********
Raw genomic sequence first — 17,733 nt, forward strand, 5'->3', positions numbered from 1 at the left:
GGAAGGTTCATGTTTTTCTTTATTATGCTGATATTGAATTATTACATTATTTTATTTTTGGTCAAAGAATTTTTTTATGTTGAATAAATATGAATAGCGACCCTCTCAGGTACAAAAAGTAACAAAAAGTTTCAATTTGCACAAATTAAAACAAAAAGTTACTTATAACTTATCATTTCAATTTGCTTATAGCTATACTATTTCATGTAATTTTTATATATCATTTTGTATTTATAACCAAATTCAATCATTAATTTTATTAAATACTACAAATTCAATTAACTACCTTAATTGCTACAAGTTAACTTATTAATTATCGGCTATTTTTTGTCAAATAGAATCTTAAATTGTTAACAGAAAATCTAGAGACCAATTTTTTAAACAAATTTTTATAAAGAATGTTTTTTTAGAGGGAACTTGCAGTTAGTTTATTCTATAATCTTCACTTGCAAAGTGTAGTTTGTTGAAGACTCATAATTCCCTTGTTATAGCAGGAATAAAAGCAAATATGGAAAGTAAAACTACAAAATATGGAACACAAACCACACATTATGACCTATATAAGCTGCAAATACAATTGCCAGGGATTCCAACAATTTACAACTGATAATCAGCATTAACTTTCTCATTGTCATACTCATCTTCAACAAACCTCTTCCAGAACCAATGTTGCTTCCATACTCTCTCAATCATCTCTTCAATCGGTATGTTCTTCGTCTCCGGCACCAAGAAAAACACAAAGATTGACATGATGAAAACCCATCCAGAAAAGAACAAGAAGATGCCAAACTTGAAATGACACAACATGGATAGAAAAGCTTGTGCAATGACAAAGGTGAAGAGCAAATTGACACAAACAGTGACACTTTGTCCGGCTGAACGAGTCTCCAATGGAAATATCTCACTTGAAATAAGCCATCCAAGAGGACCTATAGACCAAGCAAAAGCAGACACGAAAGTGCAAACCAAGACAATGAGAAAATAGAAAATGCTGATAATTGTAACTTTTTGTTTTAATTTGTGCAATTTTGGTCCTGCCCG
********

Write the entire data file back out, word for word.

Raw genomic sequence first — 17,733 nt, forward strand, 5'->3', positions numbered from 1 at the left:
GGAAGGTTCATGTTTTTCTTTATTATGCTGATATTGAATTATTACATTATTTTATTTTTGGTCAAAGAATTTTTTTATGTTGAATAAATATGAATAGCGACCCTCTCAGGTACAAAAAGTAACAAAAAGTTTCAATTTGCACAAATTAAAACAAAAAGTTACTTATAACTTATCATTTCAATTTGCTTATAGCTATACTATTTCATGTAATTTTTATATATCATTTTGTATTTATAACCAAATTCAATCATTAATTTTATTAAATACTACAAATTCAATTAACTACCTTAATTGCTACAAGTTAACTTATTAATTATCGGCTATTTTTTGTCAAATAGAATCTTAAATTGTTAACAGAAAATCTAGAGACCAATTTTTTAAACAAATTTTTATAAAGAATGTTTTTTTAGAGGGAACTTGCAGTTAGTTTATTCTATAATCTTCACTTGCAAAGTGTAGTTTGTTGAAGACTCATAATTCCCTTGTTATAGCAGGAATAAAAGCAAATATGGAAAGTAAAACTACAAAATATGGAACACAAACCACACATTATGACCTATATAAGCTGCAAATACAATTGCCAGGGATTCCAACAATTTACAACTGATAATCAGCATTAACTTTCTCATTGTCATACTCATCTTCAACAAACCTCTTCCAGAACCAATGTTGCTTCCATACTCTCTCAATCATCTCTTCAATCGGTATGTTCTTCGTCTCCGGCACCAAGAAAAACACAAAGATTGACATGATGAAAACCCATCCAGAAAAGAACAAGAAGATGCCAAACTTGAAATGACACAACATGGATAGAAAAGCTTGTGCAATGACAAAGGTGAAGAGCAAATTGACACAAACAGTGACACTTTGTCCGGCTGAACGAGTCTCCAATGGAAATATCTCACTTGAAATAAGCCATCCAAGAGGACCTATAGACCAAGCAAAAGCAGACACGAAAGTGCAAACCAAGACAATGAGAAAATAGAAAATGCTGATAATTGTAACTTTTTGTTTTAATTTGTGCAATTTTGGTCCTGCCCG